Short-Term Observations

The Apple (NASDAQ:AAPL) iPhone 7 launch is less than four weeks away and while we usually like to invest big in these product announcement cycles, we find this upgrade cycle to be generating less favorable consumer interest than in previous cycles like 2014. There is no new size or interesting product features. Apple also is losing steam in key markets like China to some of the company's smaller peers. According to close sources, Huawei is almost the same as the much more expensive iPhone. We expect a 15% increase this year in Apple's stock price compared to the 25% increase in 2014. The options market also is pricing the options at more expensive levels than in the past, causing us to take a slower approach than years prior.

Large capitalization gold mining stocks have out-performed their peers because investors want to own gold but are afraid of being caught in a small capitalization liquidity trap like years past. If the lack of confidence in central banking policies continues, history would suggest that small capitalization mining stocks will soon outperform their larger counterparts. Our neutral network signal is showing buy and has a 70% accuracy rate. It is a daily signal that is based on machine learning techniques.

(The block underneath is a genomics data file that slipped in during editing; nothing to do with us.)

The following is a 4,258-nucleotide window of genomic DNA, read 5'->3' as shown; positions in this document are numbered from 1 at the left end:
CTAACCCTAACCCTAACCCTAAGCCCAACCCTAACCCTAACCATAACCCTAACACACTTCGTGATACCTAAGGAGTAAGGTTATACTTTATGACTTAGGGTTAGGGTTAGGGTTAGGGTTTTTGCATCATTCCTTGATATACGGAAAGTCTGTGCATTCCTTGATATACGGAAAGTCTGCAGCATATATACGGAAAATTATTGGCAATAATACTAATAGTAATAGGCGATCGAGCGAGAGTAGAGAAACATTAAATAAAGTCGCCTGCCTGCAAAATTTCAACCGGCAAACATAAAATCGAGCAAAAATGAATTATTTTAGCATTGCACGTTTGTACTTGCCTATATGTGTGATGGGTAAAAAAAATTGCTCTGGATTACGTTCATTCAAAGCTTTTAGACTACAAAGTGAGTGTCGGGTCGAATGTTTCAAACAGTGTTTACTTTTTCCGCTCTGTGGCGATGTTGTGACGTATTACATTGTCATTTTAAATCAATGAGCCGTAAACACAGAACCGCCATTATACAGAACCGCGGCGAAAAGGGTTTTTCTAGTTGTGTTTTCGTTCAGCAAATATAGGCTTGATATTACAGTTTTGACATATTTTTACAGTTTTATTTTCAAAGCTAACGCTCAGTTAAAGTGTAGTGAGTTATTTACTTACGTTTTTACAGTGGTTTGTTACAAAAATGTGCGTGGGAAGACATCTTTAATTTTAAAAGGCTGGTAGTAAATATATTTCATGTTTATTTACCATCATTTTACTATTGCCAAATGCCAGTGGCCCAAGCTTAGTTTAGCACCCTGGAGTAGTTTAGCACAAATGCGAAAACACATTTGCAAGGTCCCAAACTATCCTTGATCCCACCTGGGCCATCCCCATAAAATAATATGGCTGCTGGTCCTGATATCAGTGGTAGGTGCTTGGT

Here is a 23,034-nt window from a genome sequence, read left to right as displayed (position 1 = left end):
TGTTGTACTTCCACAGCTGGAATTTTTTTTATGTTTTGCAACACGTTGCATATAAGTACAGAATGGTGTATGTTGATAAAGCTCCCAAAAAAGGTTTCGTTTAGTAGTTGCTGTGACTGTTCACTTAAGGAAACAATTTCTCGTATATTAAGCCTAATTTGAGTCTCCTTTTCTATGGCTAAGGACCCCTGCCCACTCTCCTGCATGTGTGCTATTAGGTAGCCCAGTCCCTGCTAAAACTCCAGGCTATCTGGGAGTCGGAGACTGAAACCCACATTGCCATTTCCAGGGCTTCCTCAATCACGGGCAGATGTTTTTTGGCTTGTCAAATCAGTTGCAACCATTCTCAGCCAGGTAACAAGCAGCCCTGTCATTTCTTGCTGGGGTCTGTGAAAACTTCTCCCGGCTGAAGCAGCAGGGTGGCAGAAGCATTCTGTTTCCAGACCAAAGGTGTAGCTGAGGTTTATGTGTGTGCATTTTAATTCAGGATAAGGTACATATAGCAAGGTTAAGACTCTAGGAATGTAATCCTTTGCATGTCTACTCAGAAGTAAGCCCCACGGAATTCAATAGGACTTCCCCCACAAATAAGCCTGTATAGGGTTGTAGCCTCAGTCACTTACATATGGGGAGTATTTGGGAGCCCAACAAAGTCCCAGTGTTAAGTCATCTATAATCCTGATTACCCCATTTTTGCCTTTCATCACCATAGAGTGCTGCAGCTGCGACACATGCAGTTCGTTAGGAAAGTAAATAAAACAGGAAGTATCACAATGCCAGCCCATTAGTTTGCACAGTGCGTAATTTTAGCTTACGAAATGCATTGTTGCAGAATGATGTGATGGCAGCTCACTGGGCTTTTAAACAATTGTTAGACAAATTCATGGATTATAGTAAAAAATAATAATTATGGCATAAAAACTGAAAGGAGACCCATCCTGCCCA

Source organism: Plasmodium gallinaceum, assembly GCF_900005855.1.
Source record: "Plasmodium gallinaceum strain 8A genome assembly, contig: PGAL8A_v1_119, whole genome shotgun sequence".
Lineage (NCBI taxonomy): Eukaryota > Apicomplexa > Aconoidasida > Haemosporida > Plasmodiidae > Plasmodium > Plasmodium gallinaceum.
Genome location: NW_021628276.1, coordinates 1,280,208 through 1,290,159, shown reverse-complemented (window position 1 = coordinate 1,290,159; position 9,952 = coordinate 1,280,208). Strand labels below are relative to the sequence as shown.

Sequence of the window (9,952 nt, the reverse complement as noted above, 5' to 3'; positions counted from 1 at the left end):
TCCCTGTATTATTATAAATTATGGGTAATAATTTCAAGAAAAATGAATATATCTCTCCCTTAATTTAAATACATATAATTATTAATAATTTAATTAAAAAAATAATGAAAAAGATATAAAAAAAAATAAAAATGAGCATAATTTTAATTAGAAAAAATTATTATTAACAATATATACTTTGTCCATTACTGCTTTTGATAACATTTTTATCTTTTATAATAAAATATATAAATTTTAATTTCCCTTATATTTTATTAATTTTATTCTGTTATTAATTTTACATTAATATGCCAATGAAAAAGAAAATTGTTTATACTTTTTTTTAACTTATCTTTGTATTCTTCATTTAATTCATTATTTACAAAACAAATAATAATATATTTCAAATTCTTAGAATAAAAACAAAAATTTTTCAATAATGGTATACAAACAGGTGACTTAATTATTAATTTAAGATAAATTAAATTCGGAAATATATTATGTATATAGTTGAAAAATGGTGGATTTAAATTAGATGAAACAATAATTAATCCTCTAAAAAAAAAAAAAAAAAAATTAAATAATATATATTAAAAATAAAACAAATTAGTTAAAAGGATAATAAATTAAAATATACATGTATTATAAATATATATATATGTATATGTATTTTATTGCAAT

Algorithmic Rollout

Speaking of machine learning, we'll soon be rolling out our algorithm for various industry sectors, gold, oil, copper and stock prices. Among other things, it will look at the S&P 500, Dow Jones Industrial Averages, Euro Stoxx 50, Nikkei 225, Shanghai Composite Index, gold, silver, copper, oil, the DXY (dollar index), Euro-dollar pair, yen-dollar pair and U.S. Treasuries.

We'll also get to track moving averages.

Florida Alternative Investment Association

We again reiterate the two forthcoming hedge fund events in the second half of this year that will be conducted in South Florida and sponsored by the Florida Alternative Investment Association (FLAIA).

The first event, "Opportunities in the Energy Space 2017, will take place on October 21 in Miami.

The second event, "Global Macro Perspective in 2017," will take place on November 29, also in Miami.

Agenda details are under construction.

Our Watch List this week:

Wednesday:

--MBA Mortgage Applications

Thursday:

--Initial Jobless Claims

Friday:

--Consumer sentiment, Business Inventories and Retail Sales are reported.

--Baker Hughes Posts Oil Rig Count

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Disclosure: I/we have no positions in any stocks mentioned, and no plans to initiate any positions within the next 72 hours.

I wrote this article myself, and it expresses my own opinions. I am not receiving compensation for it (other than from Seeking Alpha). I have no business relationship with any company whose stock is mentioned in this article.